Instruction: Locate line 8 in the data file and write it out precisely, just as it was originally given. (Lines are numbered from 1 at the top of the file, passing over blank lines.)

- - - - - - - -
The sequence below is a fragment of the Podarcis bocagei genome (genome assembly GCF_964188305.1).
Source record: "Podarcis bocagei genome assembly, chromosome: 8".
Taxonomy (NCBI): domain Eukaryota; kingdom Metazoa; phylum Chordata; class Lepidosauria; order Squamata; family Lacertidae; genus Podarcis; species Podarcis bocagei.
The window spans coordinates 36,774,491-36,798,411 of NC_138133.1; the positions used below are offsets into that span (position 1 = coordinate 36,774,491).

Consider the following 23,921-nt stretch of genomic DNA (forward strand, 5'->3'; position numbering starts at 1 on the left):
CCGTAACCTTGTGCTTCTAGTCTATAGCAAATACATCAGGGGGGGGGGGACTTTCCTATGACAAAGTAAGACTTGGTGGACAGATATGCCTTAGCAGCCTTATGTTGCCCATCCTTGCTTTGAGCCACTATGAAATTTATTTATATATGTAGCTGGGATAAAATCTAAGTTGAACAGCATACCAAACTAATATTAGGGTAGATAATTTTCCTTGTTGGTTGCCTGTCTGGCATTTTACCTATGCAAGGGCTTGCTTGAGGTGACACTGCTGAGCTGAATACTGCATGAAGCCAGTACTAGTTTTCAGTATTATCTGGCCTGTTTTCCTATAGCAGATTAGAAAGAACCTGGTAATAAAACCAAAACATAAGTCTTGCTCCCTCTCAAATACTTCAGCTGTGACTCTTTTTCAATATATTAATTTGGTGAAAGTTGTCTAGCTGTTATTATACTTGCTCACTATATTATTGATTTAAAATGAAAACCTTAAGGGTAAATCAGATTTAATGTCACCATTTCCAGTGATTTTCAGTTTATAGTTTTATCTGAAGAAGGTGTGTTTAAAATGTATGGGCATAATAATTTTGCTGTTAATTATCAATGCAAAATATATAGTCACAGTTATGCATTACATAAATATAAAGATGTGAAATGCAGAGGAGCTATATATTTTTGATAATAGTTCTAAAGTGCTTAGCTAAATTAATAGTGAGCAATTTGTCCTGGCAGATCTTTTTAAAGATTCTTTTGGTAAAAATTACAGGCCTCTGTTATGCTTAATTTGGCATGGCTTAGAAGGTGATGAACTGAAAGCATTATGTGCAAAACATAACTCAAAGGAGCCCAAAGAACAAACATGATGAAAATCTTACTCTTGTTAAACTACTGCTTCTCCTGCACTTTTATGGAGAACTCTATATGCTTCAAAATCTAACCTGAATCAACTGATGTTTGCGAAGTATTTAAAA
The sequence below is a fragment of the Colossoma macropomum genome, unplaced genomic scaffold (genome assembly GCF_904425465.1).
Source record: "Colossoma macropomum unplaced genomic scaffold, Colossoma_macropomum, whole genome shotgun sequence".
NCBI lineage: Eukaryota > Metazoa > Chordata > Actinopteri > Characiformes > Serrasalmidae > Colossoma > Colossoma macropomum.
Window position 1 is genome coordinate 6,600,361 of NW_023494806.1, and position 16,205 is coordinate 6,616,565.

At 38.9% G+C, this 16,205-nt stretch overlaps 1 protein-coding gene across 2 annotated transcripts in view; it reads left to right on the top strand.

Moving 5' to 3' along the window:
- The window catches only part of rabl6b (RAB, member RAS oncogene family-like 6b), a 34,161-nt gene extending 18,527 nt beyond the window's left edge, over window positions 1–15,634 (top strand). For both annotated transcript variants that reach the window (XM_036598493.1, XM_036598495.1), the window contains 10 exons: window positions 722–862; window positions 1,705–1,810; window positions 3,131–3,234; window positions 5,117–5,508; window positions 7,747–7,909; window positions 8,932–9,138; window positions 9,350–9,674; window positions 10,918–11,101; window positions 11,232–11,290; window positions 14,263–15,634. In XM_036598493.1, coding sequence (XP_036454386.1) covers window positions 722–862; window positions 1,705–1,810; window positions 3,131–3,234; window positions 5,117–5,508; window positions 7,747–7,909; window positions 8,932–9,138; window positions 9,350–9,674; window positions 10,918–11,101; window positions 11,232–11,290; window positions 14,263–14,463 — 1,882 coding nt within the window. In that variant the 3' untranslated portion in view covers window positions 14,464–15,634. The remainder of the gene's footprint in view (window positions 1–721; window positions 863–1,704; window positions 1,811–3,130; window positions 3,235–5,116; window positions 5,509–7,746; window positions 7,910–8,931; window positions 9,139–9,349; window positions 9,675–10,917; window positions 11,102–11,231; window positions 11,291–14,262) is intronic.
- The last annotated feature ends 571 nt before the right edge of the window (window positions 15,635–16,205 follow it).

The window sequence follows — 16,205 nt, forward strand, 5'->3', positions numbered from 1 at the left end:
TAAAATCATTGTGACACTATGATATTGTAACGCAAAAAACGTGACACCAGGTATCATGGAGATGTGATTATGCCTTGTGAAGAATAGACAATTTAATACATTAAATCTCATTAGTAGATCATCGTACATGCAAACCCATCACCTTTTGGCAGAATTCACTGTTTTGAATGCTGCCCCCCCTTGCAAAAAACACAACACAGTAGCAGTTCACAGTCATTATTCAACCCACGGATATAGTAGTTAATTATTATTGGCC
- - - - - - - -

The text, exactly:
Source record: "Colossoma macropomum unplaced genomic scaffold, Colossoma_macropomum, whole genome shotgun sequence".